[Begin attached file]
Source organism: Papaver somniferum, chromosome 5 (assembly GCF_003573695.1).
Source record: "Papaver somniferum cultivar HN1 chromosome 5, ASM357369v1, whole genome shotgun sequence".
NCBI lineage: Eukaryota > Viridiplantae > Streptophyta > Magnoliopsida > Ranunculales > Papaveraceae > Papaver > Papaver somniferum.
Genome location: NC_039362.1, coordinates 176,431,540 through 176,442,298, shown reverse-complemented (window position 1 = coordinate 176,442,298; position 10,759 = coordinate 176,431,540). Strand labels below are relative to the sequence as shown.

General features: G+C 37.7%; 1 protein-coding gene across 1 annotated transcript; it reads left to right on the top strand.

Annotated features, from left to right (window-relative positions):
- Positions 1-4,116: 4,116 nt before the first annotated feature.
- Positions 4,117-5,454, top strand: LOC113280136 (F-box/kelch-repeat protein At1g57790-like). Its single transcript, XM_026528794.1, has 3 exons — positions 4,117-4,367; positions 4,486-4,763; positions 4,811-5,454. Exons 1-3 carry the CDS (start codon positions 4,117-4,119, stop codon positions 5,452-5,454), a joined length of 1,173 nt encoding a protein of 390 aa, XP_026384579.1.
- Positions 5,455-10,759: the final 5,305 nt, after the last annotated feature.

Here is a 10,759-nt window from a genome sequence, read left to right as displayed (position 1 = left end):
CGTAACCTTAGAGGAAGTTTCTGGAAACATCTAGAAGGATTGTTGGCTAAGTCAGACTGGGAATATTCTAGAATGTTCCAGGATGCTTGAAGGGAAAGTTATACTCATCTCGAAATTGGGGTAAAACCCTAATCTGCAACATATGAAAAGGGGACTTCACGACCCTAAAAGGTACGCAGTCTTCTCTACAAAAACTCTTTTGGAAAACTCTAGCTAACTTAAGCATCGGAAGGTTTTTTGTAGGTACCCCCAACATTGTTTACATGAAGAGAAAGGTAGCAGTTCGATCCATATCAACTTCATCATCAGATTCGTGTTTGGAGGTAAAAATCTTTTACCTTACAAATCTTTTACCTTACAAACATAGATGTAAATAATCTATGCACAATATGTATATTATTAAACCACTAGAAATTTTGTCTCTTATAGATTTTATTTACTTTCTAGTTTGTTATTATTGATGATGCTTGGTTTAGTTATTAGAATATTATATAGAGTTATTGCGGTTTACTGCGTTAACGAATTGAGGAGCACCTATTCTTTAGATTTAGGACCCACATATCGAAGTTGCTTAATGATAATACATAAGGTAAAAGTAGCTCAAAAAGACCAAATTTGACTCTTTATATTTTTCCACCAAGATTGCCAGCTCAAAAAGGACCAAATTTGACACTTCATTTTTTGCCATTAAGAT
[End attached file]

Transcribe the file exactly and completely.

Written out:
Source organism: Papaver somniferum, chromosome 5 (assembly GCF_003573695.1).
Source record: "Papaver somniferum cultivar HN1 chromosome 5, ASM357369v1, whole genome shotgun sequence".
NCBI lineage: Eukaryota > Viridiplantae > Streptophyta > Magnoliopsida > Ranunculales > Papaveraceae > Papaver > Papaver somniferum.
Genome location: NC_039362.1, coordinates 176,431,540 through 176,442,298, shown reverse-complemented (window position 1 = coordinate 176,442,298; position 10,759 = coordinate 176,431,540). Strand labels below are relative to the sequence as shown.

General features: G+C 37.7%; 1 protein-coding gene across 1 annotated transcript; it reads left to right on the top strand.

Annotated features, from left to right (window-relative positions):
- Positions 1-4,116: 4,116 nt before the first annotated feature.
- Positions 4,117-5,454, top strand: LOC113280136 (F-box/kelch-repeat protein At1g57790-like). Its single transcript, XM_026528794.1, has 3 exons — positions 4,117-4,367; positions 4,486-4,763; positions 4,811-5,454. Exons 1-3 carry the CDS (start codon positions 4,117-4,119, stop codon positions 5,452-5,454), a joined length of 1,173 nt encoding a protein of 390 aa, XP_026384579.1.
- Positions 5,455-10,759: the final 5,305 nt, after the last annotated feature.

Here is a 10,759-nt window from a genome sequence, read left to right as displayed (position 1 = left end):
CGTAACCTTAGAGGAAGTTTCTGGAAACATCTAGAAGGATTGTTGGCTAAGTCAGACTGGGAATATTCTAGAATGTTCCAGGATGCTTGAAGGGAAAGTTATACTCATCTCGAAATTGGGGTAAAACCCTAATCTGCAACATATGAAAAGGGGACTTCACGACCCTAAAAGGTACGCAGTCTTCTCTACAAAAACTCTTTTGGAAAACTCTAGCTAACTTAAGCATCGGAAGGTTTTTTGTAGGTACCCCCAACATTGTTTACATGAAGAGAAAGGTAGCAGTTCGATCCATATCAACTTCATCATCAGATTCGTGTTTGGAGGTAAAAATCTTTTACCTTACAAATCTTTTACCTTACAAACATAGATGTAAATAATCTATGCACAATATGTATATTATTAAACCACTAGAAATTTTGTCTCTTATAGATTTTATTTACTTTCTAGTTTGTTATTATTGATGATGCTTGGTTTAGTTATTAGAATATTATATAGAGTTATTGCGGTTTACTGCGTTAACGAATTGAGGAGCACCTATTCTTTAGATTTAGGACCCACATATCGAAGTTGCTTAATGATAATACATAAGGTAAAAGTAGCTCAAAAAGACCAAATTTGACTCTTTATATTTTTCCACCAAGATTGCCAGCTCAAAAAGGACCAAATTTGACACTTCATTTTTTGCCATTAAGAT